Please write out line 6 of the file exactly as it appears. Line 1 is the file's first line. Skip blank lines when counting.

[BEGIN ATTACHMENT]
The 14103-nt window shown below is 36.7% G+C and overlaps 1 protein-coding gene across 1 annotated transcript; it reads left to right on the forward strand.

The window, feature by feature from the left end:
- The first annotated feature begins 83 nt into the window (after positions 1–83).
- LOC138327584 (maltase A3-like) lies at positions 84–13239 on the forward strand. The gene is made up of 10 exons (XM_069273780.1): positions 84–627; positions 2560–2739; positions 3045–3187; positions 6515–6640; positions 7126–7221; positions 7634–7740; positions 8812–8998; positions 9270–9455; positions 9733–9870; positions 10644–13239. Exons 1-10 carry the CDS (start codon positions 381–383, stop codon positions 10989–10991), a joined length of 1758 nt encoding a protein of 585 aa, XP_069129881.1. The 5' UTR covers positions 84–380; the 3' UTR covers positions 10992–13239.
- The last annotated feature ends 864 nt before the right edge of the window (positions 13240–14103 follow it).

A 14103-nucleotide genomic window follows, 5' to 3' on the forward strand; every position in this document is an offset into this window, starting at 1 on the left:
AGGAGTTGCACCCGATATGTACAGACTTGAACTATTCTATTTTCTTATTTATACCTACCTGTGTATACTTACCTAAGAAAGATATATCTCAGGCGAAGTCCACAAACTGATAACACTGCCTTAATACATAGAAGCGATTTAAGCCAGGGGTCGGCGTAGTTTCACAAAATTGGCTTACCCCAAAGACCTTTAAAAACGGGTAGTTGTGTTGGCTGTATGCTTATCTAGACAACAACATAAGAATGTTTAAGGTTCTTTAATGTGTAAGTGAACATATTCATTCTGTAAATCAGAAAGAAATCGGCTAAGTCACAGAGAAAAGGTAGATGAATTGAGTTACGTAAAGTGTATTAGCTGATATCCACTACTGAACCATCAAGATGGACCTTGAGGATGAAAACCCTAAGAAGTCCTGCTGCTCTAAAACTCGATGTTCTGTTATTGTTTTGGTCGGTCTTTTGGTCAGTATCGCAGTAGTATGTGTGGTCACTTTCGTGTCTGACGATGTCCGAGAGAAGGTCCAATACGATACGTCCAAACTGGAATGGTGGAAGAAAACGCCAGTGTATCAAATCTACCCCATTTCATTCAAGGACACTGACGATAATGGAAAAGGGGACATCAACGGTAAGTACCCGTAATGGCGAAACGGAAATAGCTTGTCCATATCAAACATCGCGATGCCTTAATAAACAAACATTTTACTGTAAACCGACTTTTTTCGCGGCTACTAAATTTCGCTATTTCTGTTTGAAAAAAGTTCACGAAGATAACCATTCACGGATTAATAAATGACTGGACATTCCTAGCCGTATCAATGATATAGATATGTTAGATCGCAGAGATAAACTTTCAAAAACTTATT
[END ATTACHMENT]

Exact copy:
A 14103-nucleotide genomic window follows, 5' to 3' on the forward strand; every position in this document is an offset into this window, starting at 1 on the left: